One of rock ’n’ roll’s famous legends is that of David Bowie and Freddie Mercury meeting while Mercury was still enrolled at Ealing Art College. Apparently, Bowie had a lunchtime gig at the school and Mercury offered to carry musical equipment. At the time, Mercury was earnestly trying to insert himself into the music scene and was known for playing the piano at school or showing up at pubs around town when there were bands booked. The pair met again months later after “Space Oddity” had come out and earned Bowie some notoriety; he was in Kensington Market and found a pair of boots in the stall Mercury was working. Bowie couldn’t afford them; Mercury apparently gave them to the performer.
Mercury graduated from Ealing Art College in 1969 with a degree in art and design. Twelve years later, the pair famously linked up for 1981’s “Under Pressure.”
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1969: Mary Austin
In addition to rubbing elbows with David Bowie in 1969, Mercury met Mary Austin around the same time. The young couple was together for years until Mercury confessed he was interested in men. He came out to Austin as bisexual, to which she said she responded with “I think you’re gay.” The two eventually split in 1976 but stayed extremely close; Mercury wrote the ballad “Love of My Life” for her.
Mercury spent the tail end of his time at Ealing hanging around members of a rock band called Smile, made up of guitarist Brian May, drummer Roger Taylor, and bassist Tim Staffell. In 1970, Staffell left the group and Mercury became the lead singer. Early in 1971, bassist John Deacon joined the band and the four-piece group played its first show that year. The group struggled to garner interest from record labels; Queen’s first album—the self-titled “Queen”—came out two years after that and featured classics “Keep Yourself Alive” and "Seven Seas of Rhye."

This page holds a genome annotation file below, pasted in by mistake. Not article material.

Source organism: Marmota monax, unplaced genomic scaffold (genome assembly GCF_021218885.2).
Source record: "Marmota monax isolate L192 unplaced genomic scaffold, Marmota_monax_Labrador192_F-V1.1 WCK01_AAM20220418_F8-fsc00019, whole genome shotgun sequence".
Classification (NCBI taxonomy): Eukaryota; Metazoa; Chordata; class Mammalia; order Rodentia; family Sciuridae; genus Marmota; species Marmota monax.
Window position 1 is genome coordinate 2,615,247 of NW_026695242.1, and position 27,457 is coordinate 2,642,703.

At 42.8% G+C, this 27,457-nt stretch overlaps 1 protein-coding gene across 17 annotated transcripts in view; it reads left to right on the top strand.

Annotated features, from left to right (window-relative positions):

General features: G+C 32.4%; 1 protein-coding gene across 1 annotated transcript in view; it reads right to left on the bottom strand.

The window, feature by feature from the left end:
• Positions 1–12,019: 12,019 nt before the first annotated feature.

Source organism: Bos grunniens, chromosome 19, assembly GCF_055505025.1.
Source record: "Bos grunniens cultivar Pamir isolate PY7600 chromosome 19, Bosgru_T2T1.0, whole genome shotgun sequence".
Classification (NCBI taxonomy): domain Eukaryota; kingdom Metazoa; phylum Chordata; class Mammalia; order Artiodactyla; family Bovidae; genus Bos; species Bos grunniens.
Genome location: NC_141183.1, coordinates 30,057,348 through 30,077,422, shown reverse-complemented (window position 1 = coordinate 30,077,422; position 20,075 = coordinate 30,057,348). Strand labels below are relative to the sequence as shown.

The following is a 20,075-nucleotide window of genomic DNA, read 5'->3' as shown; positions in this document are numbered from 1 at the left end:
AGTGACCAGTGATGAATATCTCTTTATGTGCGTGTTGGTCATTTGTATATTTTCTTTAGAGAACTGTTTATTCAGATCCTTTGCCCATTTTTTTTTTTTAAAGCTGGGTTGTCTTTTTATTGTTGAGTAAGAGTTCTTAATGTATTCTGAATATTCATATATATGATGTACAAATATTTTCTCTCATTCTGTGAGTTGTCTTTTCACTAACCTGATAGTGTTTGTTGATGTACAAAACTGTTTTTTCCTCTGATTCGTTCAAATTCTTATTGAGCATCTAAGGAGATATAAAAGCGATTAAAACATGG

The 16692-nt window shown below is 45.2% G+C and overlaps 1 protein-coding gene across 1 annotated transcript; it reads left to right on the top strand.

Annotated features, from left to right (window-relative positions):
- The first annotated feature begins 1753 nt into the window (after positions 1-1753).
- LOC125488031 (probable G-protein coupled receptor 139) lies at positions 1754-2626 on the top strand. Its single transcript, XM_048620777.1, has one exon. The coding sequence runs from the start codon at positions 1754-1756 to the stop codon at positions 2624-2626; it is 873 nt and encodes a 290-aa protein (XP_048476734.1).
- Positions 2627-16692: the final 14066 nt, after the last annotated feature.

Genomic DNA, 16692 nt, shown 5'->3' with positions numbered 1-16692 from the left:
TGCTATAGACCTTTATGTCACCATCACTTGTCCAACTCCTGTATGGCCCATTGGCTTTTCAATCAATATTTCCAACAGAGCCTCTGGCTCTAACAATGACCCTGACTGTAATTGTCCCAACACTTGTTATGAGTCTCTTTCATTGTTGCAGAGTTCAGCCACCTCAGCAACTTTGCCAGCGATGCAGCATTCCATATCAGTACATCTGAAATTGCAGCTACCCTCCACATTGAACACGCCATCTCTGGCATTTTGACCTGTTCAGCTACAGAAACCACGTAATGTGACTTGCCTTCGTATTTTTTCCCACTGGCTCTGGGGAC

1970: Farrokh Bulsara becomes Freddie Mercury
Around the same time Queen got together, Farrokh Bulsara officially changed his name to Freddie Mercury. For years, people misspelled his first name as Freddy.
1973: Queen crest
Mercury tapped his art background to design the Queen crest shortly before the band’s first album in 1973. The crest features zodiac signs of the band: a crab for May, Leo lions for Deacon and Taylor, and a fairy under each lion for Mercury. The phoenix in the back guards the bandmates, and the Q at the center? Queen, naturally.
1972: Larry Lurex
While Queen was recording its first album with Trident Studios, the studio was also experimenting with recreating the “Wall of Sound” Phil Spector was widely using at the time. Mercury was enlisted to record a few tracks and brought in May and Taylor. The “Larry Lurex” name was a riff on ’70s recording artist Gary Glitter combined with the metallic yarn Lurex. Glitter fans didn’t get the joke and the parody bombed.
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Mercury’s ‘bottomless mic’
No Queen performance would be complete without Mercury singing into a “bottomless mic” without a stand. The origins of that schtick were apparently accidental. At an early Queen performance, Mercury was in the middle of performing when his mic stand broke. Rather than grab another one, the performer continued singing and began performing in such a way from then on.
1979: ‘Crazy Little Thing Called Love’
Mercury claimed to have written the famous Queen track “Crazy Little Thing Called Love” while taking a bath at a hotel, having a piano dragged in so he could hammer out the composition. The singer later told Melody Maker the tune took him less than 10 minutes to write.
Oct. 7, 1979: Ballet at the Coliseum in London
Mercury, who had long been interested in ballet, agreed to make a cameo at a 1979 charity gala for the Royal Ballet in London. On Oct. 7, 1979, the star performed “Bohemian Rhapsody” and “Crazy Little Thing Called Love” at the Coliseum with the Royal Ballet in front of 2,500 people.